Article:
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November 18, 1994 - Image 4

Resource type:
The Michigan Daily, 1994-11-18

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4 - The Michigan Daily - Friday, November 18, 1994

Ie S dligatt &iii

'I submit there are some things that are impor-
tant, such as whether or not we let a shoe com-
pany piggy-back on 170 years of tradition to
peddle some shoes.' - Regent Laurence Deitch (D-Bloomfield Hills)

420 Maynard
Ann Arbor, MI 48109
Edited and managed by students at
the University of Michigan

Jessie Halladay
Editor in Chief
Samuel Goodstein
Flint Wainess

Kids today are
just~ out of

Editorial Page Editors
Unless otherwise noted, unsigned editorials reflect the opinion of a majority of the Daily's editorial board. All
other articles, letters, and cartoons do not necessarily reflect the opinion of The Michigan Daily.

The new CRISP

4 ,

174E AIW-
F, 0 M

I'm concerned about our
children's future. I know what you're
thinking - you and I don't even
have any children. In fact, we've
never even met. Well. It's that kind
of neglect that worries me so much.
The fact is, our children have
way too much free time, and they're
not using it productively. When I
was a kid, I would spend my free
time participating in meaningful,
productive activities, such as whiffle



Registration over the phone is a good first step

e long waits in the basement of Angell
rHall may finally be a thing of the past.
Students may never have to argue with the old
man guarding the CRISP room ever again.
Learning one has been closed out of a desper-
ately needed class may now be an experience
one has alone and not along side 20 other
students frantically searching through the time
schedule looking for an easy, natural science,
four credit class. Maybe.
The University should be commended for
finally making an attempt to update the anti-
quated CRISP process. It is about time that one
of the most technologically advanced univer-
sities in the world began using current technol-
ogy to register its students for classes.
This semester, the University is debuting
its new CRISP method. Students now have the
opportunity to register for classes over the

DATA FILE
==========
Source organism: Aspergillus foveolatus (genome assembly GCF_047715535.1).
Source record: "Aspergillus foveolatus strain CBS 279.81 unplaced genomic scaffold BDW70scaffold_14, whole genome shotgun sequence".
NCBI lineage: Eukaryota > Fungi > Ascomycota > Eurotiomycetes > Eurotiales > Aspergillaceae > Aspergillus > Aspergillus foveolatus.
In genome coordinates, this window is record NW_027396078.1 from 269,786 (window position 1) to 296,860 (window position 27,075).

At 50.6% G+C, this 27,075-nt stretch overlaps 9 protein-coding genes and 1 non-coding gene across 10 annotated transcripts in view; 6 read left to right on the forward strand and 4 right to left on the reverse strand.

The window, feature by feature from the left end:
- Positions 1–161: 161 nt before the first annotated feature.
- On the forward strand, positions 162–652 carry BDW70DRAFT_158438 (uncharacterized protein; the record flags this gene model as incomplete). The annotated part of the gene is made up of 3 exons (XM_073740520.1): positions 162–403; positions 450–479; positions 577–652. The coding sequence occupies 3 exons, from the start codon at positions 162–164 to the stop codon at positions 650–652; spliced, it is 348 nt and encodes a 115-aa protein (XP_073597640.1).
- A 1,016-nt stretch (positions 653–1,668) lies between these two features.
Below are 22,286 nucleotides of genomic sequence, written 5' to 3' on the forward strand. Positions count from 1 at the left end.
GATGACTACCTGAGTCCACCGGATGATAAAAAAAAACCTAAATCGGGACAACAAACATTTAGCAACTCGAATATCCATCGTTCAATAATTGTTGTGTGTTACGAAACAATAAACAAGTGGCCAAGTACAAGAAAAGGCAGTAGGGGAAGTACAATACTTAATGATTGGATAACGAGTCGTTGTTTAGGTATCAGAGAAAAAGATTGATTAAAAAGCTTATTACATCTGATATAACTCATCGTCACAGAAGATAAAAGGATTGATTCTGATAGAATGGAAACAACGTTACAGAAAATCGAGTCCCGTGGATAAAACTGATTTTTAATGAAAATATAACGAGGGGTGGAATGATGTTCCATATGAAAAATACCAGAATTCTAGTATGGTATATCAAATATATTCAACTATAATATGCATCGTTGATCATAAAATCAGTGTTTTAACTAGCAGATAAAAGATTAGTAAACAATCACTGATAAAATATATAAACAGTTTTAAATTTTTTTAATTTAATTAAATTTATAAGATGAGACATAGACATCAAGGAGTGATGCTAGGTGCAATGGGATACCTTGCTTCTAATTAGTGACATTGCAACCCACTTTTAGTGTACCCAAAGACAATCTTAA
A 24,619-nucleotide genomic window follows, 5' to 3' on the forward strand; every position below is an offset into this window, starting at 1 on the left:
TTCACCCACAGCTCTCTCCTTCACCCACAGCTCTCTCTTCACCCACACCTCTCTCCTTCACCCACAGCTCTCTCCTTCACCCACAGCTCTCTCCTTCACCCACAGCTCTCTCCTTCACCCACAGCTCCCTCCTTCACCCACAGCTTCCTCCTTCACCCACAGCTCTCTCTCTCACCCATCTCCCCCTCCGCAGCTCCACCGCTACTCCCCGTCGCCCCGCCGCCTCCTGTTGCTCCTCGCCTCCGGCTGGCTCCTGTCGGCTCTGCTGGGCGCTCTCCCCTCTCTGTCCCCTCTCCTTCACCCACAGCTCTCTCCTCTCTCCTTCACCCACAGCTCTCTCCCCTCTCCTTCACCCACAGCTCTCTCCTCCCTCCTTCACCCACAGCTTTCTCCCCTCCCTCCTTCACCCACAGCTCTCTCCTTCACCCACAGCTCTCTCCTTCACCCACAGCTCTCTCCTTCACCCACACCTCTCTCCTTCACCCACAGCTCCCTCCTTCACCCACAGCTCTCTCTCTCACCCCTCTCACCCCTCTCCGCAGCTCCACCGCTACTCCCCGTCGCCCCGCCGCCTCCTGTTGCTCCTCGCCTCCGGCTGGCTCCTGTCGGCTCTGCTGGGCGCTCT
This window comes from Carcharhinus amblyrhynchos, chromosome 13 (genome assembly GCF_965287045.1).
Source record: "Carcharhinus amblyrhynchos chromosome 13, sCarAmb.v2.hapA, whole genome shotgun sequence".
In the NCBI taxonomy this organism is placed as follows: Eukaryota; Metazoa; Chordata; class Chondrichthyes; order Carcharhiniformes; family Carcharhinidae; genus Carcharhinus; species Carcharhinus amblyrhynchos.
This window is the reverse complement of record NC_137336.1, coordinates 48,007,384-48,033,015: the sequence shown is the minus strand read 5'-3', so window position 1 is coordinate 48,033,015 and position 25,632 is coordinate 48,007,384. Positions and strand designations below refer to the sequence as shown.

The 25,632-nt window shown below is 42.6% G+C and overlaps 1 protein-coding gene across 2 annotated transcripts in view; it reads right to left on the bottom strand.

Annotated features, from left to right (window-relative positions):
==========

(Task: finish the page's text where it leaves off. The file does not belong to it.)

telephone by calling a specific phone number
at a predetermined time. While many students
may not use this new method this semester, it
will eventually prove to be an excellent im-
provement to a frustrating student activity;
students' time will be saved and their anxieties
should be lessened. A smoother registration
process can be assured assuming one does not
encounter continuous busy signals, computer
breakdowns or frequent call waiting interrup-
tions. However, this newest improvement is
only a first step in improving the process of
registering for classes.
CRISP stands for Computer Registration
Involving Student Participation. Before now,
the only use of a computer was by temporary
employees typing numbers into the computer

for students. Now, students are at least using
some vague computer themselves by punching
numbers on a phone. To perfect the system,
students should directly register by computer-
CRISP would finally them be an accurate
The lives of University students virtually
revolve around computers these days. Whether
it is just e-mailing for fun, typing a term paper
on Microsoft Word or programming a new
computer game, nearly every student is famil-
iar with computers and is becoming more and
more comfortable with them. It therefore makes
sense to allow students to directly register over
the University's computer network. Such an
improvement should not be difficult to enact,
for a network is already doing the registration;
it would just have to be modified to allow
students to directly access the registering com-
puter. This change would make registering
easier and more user-friendly than the new
telephone method. Instead of simply hearing a
computerized voice confirm one's schedule,
students could actually print their schedule out
and see, for sure, that it is the way they planned
it. Also, it would be easier to counter problems
that arise in the registration process if one could
see what was happening, as opposed to having
to constantly remember what the computer-
ized voice just said to do.
So, while the University has finally taken
steps to improve the process of class registra-
tion, it should continue to improve and update
it. For now, it is just a relief that we don't have
to trudge to the bottom of Angell Hall, franti-
cally filling out tedious time-sheets to register.




But kids today aren't as produc-
tive as they should be. Instead, they
waste their time doing useless things,
such as ...
Watching television.
Don't get me wrong: watching
television is not inherently bad. In
fact, it can be extremely productive,
especially if you are watching

Ohio State newspaper slams Michigan, Smith

By the staff at THE
"We want to get Cooper
fired. That's what I want to do.
We want to keep on beatin'
'em and beatin' 'em until he's
no longer there."
Tact. It's something we start
learning when we are about
three years old. It usually comes
right after potty training.
Apparently Walter Smith
never learned the meaning of
the word. It makes you wonder
what else the folks up in Michi-
gan never learned as young
children. Does the word incon-